VA: Vão is very small, and one thing we always talk about is the desire to not grow excessively, to the point of losing the intimate relationship with the design process.
We are opposed to automated solutions: the whole production is very thought out, tested, and discussed by all of us. That's why we like partnerships with colleagues and friends who eventually join as co-authors of specific projects.
Collaborations with artists also fit into this inter-space. Sometimes it is difficult to explain our role because we are not assistants, the people who assemble the work. Usually, artists come to us following a commission from a gallery, museum, or biennale. Then, based on the place and some preliminary ideas, we proceed, as always, to the trials and exchanges fostered by debates; until we reach the spatial, conceptual, and technical solutions. Every work of art, as in an architectural project, has a unique process, and the way we operate also varies according to the artist's process. Depending on the situation, we use drawings, mockups, virtual models, or 1:1 scale prototypes.
Before forming Vão, we had already been assistants to Héctor Zamora and Cinthia Marcelle, and later on, we extended our experience to other artists, such as Lais Myhrra, Sara Ramo, and Marilá Dardot, some of the regular partnerships.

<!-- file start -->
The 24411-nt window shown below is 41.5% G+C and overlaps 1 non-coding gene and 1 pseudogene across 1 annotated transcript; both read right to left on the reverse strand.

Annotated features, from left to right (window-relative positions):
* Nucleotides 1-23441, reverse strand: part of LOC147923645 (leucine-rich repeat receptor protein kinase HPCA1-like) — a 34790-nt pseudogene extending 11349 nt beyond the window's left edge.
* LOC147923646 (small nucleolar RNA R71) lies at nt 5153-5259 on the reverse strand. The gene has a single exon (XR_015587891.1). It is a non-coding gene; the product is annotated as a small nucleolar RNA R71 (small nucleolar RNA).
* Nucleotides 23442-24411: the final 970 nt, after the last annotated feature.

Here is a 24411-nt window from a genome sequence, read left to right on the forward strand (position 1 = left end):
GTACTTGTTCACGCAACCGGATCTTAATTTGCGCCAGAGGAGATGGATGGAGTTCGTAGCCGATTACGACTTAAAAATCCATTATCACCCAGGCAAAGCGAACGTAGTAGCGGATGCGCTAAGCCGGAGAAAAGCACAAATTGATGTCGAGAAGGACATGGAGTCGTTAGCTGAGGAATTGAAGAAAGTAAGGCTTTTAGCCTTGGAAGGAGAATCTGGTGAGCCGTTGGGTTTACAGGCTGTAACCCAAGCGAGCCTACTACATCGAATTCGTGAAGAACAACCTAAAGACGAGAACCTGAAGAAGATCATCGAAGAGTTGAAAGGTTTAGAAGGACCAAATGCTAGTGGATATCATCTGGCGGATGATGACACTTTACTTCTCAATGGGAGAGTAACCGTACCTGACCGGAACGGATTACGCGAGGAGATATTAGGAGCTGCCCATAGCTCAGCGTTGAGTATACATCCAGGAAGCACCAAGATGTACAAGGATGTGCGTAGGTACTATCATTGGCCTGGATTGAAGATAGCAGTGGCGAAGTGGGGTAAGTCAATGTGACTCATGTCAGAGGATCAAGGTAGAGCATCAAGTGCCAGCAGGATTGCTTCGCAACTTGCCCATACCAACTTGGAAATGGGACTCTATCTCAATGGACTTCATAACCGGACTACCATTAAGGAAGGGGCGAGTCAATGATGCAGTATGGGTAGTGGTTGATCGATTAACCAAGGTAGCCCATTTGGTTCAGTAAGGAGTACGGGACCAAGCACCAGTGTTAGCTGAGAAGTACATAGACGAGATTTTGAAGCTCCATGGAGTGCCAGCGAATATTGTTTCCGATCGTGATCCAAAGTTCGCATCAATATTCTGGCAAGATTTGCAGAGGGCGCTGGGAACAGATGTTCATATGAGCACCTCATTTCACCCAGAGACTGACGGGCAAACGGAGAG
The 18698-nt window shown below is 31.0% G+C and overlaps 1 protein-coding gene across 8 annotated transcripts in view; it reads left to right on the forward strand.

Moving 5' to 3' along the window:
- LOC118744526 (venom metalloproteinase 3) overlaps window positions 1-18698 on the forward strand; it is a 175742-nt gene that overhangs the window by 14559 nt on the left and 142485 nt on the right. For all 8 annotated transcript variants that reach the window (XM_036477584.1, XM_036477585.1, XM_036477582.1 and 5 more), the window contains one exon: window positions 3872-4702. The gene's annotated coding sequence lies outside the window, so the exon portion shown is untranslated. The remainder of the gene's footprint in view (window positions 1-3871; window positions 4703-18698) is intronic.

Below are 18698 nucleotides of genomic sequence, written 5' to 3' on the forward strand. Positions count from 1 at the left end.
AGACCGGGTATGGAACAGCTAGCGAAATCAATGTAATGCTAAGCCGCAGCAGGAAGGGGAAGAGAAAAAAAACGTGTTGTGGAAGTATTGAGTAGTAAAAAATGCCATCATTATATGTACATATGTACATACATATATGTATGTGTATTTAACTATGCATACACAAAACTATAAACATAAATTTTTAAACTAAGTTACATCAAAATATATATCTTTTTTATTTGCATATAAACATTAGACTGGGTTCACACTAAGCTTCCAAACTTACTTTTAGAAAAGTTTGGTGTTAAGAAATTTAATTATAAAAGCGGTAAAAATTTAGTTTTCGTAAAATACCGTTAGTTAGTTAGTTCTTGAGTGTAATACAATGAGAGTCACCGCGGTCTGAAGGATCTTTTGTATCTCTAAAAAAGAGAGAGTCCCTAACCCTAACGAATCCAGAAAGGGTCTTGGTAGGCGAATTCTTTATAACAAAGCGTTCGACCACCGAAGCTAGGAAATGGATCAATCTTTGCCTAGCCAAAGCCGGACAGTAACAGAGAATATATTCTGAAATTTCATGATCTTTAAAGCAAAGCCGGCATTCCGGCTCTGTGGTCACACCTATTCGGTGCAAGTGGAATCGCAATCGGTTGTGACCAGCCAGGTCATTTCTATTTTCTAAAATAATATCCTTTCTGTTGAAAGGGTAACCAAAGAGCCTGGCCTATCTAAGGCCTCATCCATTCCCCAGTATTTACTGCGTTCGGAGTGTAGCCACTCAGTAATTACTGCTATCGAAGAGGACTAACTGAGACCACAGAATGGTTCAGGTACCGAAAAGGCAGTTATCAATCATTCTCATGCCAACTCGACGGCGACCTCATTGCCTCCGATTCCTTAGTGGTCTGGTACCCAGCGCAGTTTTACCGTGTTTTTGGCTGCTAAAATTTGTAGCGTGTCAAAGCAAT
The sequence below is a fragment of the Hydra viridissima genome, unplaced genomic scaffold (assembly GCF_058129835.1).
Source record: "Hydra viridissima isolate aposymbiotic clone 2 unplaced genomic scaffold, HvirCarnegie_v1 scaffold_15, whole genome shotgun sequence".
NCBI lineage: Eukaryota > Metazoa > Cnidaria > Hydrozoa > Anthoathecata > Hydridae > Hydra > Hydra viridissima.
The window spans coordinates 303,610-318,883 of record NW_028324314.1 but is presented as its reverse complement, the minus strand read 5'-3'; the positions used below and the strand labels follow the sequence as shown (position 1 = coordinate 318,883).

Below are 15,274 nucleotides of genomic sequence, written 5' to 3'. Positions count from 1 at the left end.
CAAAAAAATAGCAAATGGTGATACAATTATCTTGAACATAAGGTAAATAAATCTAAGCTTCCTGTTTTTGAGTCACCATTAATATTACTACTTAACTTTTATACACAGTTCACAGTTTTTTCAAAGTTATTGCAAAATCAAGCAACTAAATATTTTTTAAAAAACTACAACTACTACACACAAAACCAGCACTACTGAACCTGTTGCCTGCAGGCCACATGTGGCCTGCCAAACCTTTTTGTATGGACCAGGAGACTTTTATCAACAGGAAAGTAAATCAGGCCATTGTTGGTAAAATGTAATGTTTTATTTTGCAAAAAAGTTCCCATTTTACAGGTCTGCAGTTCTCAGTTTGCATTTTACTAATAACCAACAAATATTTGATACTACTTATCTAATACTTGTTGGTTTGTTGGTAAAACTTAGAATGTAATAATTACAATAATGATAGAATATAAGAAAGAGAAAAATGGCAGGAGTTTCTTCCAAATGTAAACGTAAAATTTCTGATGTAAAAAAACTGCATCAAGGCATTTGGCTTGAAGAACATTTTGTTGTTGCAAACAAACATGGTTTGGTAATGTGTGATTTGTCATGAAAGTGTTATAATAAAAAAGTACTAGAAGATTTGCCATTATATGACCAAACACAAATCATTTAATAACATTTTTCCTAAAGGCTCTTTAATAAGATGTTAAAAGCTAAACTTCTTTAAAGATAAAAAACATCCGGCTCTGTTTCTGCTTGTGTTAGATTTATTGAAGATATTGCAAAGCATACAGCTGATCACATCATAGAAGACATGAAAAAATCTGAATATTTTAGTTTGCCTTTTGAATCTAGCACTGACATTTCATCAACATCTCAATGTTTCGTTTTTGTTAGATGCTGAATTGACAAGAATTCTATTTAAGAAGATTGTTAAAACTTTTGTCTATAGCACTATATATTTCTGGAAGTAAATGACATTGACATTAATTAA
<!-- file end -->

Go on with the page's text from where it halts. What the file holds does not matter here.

At one point, we started to feel inclined to venture into our own installation works, through calls for tenders, such as the Subsolanus project, or following an invitation from curators, such as the pieces O que vemos, o que nos olha (lit. what we see, what looks at us) and Lastro (lit. ballast). Nevertheless, we continue to practice collaborations with other artists because we believe in the power of this exchange for everyone.
RB: You work with both architectural projects and art installations, and there seem to be many similarities and overlaps between the two fields. How do they complement or instigate each other?
VA: The influence of contemporary art in our work is not merely a matter of aesthetics or language. The basic principle it has taught us is to surrender to the concept of our works, to be open to interpretation, raising questions through different processes, other ways of thinking outside the scope of our background.
On one occasion, during an interview, Roberto Burle Marx said that he hated the idea that landscape designers should only learn about plants, that it was fundamental to understand Miró, Picasso, Léger, Delaunay, among others. He was telling us about the importance of not restraining, about learning to observe, absorb, interpret, and transcend.
The three of us have almost a routine habit of sharing our personal interests and research. We talk a lot about architecture, but not just that. Our conversations revolve around music, cinema, theater, and, of course, arts; we discuss articles, the daily news, and we naturally build a poetic and political archive that forms this universe we call vão.
We strongly believe that there are no boundaries between creative expressions, or at least not as limited as one might think.